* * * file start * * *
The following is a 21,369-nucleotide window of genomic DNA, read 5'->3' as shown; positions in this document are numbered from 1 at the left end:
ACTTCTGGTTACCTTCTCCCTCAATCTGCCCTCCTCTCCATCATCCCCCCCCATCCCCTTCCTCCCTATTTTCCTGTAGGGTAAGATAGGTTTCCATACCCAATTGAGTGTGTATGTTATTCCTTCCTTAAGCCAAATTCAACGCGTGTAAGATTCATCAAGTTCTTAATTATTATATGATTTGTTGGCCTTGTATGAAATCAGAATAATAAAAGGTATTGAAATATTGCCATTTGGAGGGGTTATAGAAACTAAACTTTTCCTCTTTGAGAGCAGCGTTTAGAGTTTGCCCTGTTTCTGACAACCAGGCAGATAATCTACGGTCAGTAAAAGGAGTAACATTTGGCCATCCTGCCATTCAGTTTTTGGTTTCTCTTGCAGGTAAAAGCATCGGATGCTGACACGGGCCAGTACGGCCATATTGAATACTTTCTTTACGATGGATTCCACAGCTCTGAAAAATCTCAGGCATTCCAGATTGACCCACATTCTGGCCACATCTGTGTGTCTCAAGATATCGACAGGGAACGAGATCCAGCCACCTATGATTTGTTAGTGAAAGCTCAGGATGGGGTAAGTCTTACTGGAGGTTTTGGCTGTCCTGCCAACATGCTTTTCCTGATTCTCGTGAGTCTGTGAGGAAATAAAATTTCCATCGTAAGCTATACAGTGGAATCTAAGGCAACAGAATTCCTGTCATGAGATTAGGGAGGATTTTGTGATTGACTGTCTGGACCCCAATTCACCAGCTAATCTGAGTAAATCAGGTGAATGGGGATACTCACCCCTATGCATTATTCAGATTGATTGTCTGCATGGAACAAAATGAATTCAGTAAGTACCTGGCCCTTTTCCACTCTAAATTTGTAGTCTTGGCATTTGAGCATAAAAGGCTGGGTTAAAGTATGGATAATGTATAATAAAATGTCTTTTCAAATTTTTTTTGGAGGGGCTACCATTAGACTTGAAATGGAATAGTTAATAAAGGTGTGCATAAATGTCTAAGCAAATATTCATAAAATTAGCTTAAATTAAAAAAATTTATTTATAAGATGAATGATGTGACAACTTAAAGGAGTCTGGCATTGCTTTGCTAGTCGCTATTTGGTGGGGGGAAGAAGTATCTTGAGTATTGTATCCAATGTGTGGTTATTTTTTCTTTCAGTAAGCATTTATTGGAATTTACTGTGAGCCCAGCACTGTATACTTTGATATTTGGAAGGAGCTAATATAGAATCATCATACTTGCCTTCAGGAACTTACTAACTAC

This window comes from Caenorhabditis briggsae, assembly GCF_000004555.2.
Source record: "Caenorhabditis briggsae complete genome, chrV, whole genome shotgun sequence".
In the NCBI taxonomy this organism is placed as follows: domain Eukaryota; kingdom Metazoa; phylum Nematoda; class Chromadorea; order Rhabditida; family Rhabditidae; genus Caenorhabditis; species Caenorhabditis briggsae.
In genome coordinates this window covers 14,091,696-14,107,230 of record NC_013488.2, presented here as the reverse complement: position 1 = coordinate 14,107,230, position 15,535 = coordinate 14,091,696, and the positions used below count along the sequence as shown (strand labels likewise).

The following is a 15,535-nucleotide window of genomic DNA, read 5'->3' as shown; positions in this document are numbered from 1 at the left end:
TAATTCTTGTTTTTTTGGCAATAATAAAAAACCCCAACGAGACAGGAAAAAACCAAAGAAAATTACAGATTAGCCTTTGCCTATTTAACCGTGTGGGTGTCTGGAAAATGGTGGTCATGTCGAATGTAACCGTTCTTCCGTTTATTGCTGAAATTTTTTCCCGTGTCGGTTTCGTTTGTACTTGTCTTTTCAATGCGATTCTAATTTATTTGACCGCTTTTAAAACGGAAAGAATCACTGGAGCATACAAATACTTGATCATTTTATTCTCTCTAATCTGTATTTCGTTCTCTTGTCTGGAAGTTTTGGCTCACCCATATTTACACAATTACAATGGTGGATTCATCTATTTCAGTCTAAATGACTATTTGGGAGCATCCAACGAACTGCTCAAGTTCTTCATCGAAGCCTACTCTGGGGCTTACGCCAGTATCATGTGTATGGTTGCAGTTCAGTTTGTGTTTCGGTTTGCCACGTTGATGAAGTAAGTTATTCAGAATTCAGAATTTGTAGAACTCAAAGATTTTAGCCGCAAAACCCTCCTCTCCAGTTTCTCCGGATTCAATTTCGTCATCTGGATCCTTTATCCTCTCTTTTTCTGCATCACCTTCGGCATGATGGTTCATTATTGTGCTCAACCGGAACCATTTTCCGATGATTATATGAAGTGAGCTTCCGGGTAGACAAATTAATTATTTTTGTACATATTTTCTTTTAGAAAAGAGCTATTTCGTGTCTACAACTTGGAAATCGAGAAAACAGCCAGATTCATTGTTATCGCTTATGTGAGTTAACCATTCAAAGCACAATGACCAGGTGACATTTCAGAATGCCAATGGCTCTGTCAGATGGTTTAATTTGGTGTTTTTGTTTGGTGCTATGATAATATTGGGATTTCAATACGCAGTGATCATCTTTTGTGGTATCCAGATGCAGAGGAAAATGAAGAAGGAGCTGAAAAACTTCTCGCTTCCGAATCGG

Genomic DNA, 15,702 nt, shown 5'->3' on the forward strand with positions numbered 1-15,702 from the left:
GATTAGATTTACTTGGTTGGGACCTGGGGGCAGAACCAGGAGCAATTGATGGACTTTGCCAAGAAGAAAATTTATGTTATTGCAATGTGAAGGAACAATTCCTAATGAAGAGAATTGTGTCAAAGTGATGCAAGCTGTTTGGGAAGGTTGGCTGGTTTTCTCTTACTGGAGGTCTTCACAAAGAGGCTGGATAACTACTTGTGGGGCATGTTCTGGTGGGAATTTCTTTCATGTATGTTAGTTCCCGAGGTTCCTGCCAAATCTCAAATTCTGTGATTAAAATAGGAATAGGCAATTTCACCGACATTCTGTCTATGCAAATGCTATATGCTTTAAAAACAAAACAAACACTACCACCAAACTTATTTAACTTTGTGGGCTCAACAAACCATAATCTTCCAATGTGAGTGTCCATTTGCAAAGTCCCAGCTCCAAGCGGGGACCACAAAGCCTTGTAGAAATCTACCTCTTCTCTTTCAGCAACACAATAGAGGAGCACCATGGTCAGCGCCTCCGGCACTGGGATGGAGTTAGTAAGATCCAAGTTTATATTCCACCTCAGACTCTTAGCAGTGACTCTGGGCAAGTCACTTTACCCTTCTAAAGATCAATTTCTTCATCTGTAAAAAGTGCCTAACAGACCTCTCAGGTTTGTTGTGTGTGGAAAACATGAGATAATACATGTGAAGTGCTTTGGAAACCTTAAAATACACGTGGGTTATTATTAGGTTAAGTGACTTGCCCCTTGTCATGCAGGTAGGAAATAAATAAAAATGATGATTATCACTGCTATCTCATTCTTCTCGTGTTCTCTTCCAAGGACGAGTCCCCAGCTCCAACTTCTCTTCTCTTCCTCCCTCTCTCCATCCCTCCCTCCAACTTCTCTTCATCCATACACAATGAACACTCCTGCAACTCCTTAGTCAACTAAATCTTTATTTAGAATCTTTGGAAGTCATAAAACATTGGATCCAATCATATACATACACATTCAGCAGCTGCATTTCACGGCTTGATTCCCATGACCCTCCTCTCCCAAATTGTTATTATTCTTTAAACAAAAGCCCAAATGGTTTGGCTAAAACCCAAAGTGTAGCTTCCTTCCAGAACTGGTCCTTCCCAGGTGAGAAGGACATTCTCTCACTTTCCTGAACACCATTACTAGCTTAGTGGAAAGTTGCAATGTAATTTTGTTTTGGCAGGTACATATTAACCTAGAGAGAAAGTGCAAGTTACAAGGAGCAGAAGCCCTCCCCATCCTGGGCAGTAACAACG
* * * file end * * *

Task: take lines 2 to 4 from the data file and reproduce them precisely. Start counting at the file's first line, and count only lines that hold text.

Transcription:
ACTTCTGGTTACCTTCTCCCTCAATCTGCCCTCCTCTCCATCATCCCCCCCCATCCCCTTCCTCCCTATTTTCCTGTAGGGTAAGATAGGTTTCCATACCCAATTGAGTGTGTATGTTATTCCTTCCTTAAGCCAAATTCAACGCGTGTAAGATTCATCAAGTTCTTAATTATTATATGATTTGTTGGCCTTGTATGAAATCAGAATAATAAAAGGTATTGAAATATTGCCATTTGGAGGGGTTATAGAAACTAAACTTTTCCTCTTTGAGAGCAGCGTTTAGAGTTTGCCCTGTTTCTGACAACCAGGCAGATAATCTACGGTCAGTAAAAGGAGTAACATTTGGCCATCCTGCCATTCAGTTTTTGGTTTCTCTTGCAGGTAAAAGCATCGGATGCTGACACGGGCCAGTACGGCCATATTGAATACTTTCTTTACGATGGATTCCACAGCTCTGAAAAATCTCAGGCATTCCAGATTGACCCACATTCTGGCCACATCTGTGTGTCTCAAGATATCGACAGGGAACGAGATCCAGCCACCTATGATTTGTTAGTGAAAGCTCAGGATGGGGTAAGTCTTACTGGAGGTTTTGGCTGTCCTGCCAACATGCTTTTCCTGATTCTCGTGAGTCTGTGAGGAAATAAAATTTCCATCGTAAGCTATACAGTGGAATCTAAGGCAACAGAATTCCTGTCATGAGATTAGGGAGGATTTTGTGATTGACTGTCTGGACCCCAATTCACCAGCTAATCTGAGTAAATCAGGTGAATGGGGATACTCACCCCTATGCATTATTCAGATTGATTGTCTGCATGGAACAAAATGAATTCAGTAAGTACCTGGCCCTTTTCCACTCTAAATTTGTAGTCTTGGCATTTGAGCATAAAAGGCTGGGTTAAAGTATGGATAATGTATAATAAAATGTCTTTTCAAATTTTTTTTGGAGGGGCTACCATTAGACTTGAAATGGAATAGTTAATAAAGGTGTGCATAAATGTCTAAGCAAATATTCATAAAATTAGCTTAAATTAAAAAAATTTATTTATAAGATGAATGATGTGACAACTTAAAGGAGTCTGGCATTGCTTTGCTAGTCGCTATTTGGTGGGGGGAAGAAGTATCTTGAGTATTGTATCCAATGTGTGGTTATTTTTTCTTTCAGTAAGCATTTATTGGAATTTACTGTGAGCCCAGCACTGTATACTTTGATATTTGGAAGGAGCTAATATAGAATCATCATACTTGCCTTCAGGAACTTACTAACTAC

This window comes from Caenorhabditis briggsae, assembly GCF_000004555.2.
Source record: "Caenorhabditis briggsae complete genome, chrV, whole genome shotgun sequence".